Special to The Japan Times Recently, concern has been expressed in Japan about the contaminants found in whales and other marine mammals. It has been reported that contaminant levels are dangerously high and the government should take steps to reduce the risk to consumers’ health. It may be helpful to consider the experiences in another country where contaminated whale products are also being eaten.
In northern Canada (as well as in Alaska and Greenland), many people living in coastal communities eat large quantities of marine-mammal meat and fat. The Arctic environment contains all the known pollutants occurring in industrial and agricultural regions of the world, as well as having high, but naturally occurring, background levels of such toxic heavy metals as mercury and cadmium. To make matters worse, Arctic animals’ bodies contain large deposits of fat, which is where many of the contaminants accumulate. Northern peoples have a dietary preference and a nutritional need for fat, and so the fat of whales and seals is consumed almost daily. In addition, Arctic animals are long lived, which results in high levels of contaminants being accumulated in their bodies over many years of intake.
When the high levels of environmental contamination became known in Canada through reports similar to those appearing in Japan, understandable concern was expressed by the public. It was widely reported that these contaminants included DDT, dieldrin, chlordane, PCBs, and lead and cadmium-substances believed to cause health problems among people and wildlife.
Not only did contaminant levels in northern peoples’ staple foods exceed tolerable limits contained in national and international guidelines, but they occurred at several times the level found in the foods and bodies of Canadians living in highly polluted industrial regions outside of the north. Furthermore, northern mothers’ milk and their babies’ blood contained very high levels of PCBs (which was to be expected in a region where babies are breastfed many months longer than is usual elsewhere.)
Since the 1970s, government and university scientists, medical researchers and public health professionals in the Arctic nations have published large numbers of reports and held many conferences to consider the health risks people face when consuming relatively large amounts of meat and fat containing high levels of organochlorines and heavy metals. These contaminants are regularly reported to be suspected of causing developmental and neurological abnormalities, and reproductive, kidney, liver, circulatory and immune-system disorders. However, despite considerable research in Alaska, Canada and Greenland, clinical evidence of the predicted ill-health has not been found.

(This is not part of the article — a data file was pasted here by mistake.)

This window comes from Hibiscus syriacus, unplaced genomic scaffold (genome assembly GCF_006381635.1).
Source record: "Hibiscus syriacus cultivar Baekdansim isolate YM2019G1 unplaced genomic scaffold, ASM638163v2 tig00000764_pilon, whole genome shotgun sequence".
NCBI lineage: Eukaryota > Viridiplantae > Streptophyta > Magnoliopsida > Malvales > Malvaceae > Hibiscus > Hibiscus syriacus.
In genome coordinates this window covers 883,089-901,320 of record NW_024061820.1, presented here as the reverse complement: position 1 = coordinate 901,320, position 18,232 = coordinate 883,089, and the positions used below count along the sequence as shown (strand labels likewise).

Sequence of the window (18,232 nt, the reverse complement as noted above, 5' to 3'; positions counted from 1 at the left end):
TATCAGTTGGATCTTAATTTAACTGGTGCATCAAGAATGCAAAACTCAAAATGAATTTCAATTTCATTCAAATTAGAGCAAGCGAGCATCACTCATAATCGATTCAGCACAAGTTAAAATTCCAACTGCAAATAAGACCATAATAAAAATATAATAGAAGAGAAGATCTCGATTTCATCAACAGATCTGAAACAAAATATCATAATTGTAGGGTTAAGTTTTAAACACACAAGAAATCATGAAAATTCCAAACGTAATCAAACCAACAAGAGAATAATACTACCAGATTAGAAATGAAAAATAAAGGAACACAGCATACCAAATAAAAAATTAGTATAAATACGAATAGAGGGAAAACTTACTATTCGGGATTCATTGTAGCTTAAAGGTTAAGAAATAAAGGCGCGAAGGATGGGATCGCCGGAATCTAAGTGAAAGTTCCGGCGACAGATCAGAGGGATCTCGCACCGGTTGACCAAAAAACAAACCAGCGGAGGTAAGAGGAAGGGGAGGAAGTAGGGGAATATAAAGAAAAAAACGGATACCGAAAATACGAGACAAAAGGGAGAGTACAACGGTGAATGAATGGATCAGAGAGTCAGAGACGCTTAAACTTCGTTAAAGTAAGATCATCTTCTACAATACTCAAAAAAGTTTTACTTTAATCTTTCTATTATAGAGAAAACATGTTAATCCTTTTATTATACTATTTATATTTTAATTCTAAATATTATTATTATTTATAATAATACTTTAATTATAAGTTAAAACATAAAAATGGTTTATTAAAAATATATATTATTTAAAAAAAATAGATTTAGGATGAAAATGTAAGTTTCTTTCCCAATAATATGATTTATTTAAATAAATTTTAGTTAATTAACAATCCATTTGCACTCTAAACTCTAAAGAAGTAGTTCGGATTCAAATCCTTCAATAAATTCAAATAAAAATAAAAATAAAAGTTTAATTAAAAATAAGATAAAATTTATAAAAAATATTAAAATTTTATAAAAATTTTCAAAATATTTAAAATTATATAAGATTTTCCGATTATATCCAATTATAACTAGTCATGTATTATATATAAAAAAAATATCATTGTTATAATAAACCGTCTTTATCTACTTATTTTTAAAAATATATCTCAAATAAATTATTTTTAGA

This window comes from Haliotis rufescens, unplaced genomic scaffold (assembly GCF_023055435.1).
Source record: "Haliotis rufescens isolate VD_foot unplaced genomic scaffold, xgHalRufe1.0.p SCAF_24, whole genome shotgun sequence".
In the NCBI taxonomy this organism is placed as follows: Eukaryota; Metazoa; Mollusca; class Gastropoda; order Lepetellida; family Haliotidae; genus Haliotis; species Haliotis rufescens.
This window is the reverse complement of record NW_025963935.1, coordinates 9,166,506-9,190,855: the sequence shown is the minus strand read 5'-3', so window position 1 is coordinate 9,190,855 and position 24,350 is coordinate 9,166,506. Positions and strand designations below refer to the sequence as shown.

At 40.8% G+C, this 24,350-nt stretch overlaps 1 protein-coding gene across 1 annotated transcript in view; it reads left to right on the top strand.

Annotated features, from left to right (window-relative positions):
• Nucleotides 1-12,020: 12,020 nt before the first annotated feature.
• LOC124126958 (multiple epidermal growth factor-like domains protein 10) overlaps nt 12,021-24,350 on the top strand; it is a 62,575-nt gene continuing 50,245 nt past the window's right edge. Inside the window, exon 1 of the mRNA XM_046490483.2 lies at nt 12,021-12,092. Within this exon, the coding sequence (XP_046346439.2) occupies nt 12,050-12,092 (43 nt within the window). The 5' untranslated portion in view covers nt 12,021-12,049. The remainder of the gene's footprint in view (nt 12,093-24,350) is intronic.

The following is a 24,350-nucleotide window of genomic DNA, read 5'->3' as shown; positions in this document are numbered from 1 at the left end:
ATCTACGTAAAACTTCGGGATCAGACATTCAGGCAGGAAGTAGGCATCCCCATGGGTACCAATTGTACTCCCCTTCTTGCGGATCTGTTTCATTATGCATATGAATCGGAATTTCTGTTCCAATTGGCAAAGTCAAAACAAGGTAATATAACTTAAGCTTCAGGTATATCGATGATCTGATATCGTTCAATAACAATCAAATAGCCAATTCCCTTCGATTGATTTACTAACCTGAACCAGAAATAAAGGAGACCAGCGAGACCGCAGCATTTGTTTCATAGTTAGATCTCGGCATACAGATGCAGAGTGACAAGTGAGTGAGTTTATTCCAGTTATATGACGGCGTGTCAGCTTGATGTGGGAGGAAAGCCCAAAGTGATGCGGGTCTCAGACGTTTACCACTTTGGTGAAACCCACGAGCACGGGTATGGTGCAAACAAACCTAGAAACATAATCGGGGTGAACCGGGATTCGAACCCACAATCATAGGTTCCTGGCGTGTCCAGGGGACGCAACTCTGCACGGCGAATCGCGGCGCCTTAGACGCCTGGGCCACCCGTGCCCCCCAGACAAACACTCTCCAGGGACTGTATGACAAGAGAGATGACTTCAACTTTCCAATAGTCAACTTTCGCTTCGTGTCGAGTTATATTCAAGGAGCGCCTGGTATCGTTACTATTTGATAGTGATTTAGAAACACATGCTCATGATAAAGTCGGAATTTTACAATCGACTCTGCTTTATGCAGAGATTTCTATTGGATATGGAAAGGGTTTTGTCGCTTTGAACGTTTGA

Nevertheless, as a consequence of researchers’ and consumers’ concerns, the Canadian government initiated a comprehensive evaluation of this problem between 1991 and 1997. The resulting 450-page Canadian Arctic Contaminants Assessment Report, published in 1997 and written by more than 80 specialists, includes an exhaustive assessment of the health consequences of consuming foods that contain various heavy metals, radionuclides and organochlorines (including PCBs, DDT, HCH, chlordane, dieldrin and several others).
The results of this study are relevant to consumers’ concerns in Japan. One conclusion is that the well-known health benefits of consuming marine foods far outweigh any potential negative health consequences. Thus “based on insufficient information about the risks and the significantly known benefits of traditional food [marine mammal meat and fat], people were not advised to significantly alter their current diets.”
People are understandably concerned when reading about high PCB or mercury levels in their foods. However, a World Health Organization report indicates that mercury toxicity appears to be blocked by the high levels of selenium found in whale tissues. A 1999 study conducted by the U.S. National Research Council finds no evidence to either support or reject the notion that PCBs, and other so-called enzyme disrupters, in the environment constitute a health risk.
It was noted in a 1992 Government of Quebec study that PCB congeners found in high concentrations in mothers’ milk are quite different from those causing developmental problems in infants and children. Although research continues, the Canadian government report concludes: “The public has been advised to continue eating traditional diets of fish and sea mammals and nursing mothers have been strongly urged to continue breastfeeding.”
Regrettably, we have to accept that there is some risk associated with every activity — even medical procedures like immunization or surgery, or driving a car, engaging in some healthy outdoor sports and frequenting places where others smoke cigarettes. Health assessment requires weighing a variety of considered benefits against the considered risks. Exceeding acceptable daily intake levels of contaminated food is problematic if it occurs every day of a person’s life, but this does not occur in the case of Japanese whale or dolphin consumption.
The Japanese government is advised to be cautious in reacting to hasty and dangerously incomplete reports that contain little to cause concern to consumers who practice the commonsense virtue of eating all types of food in moderation.
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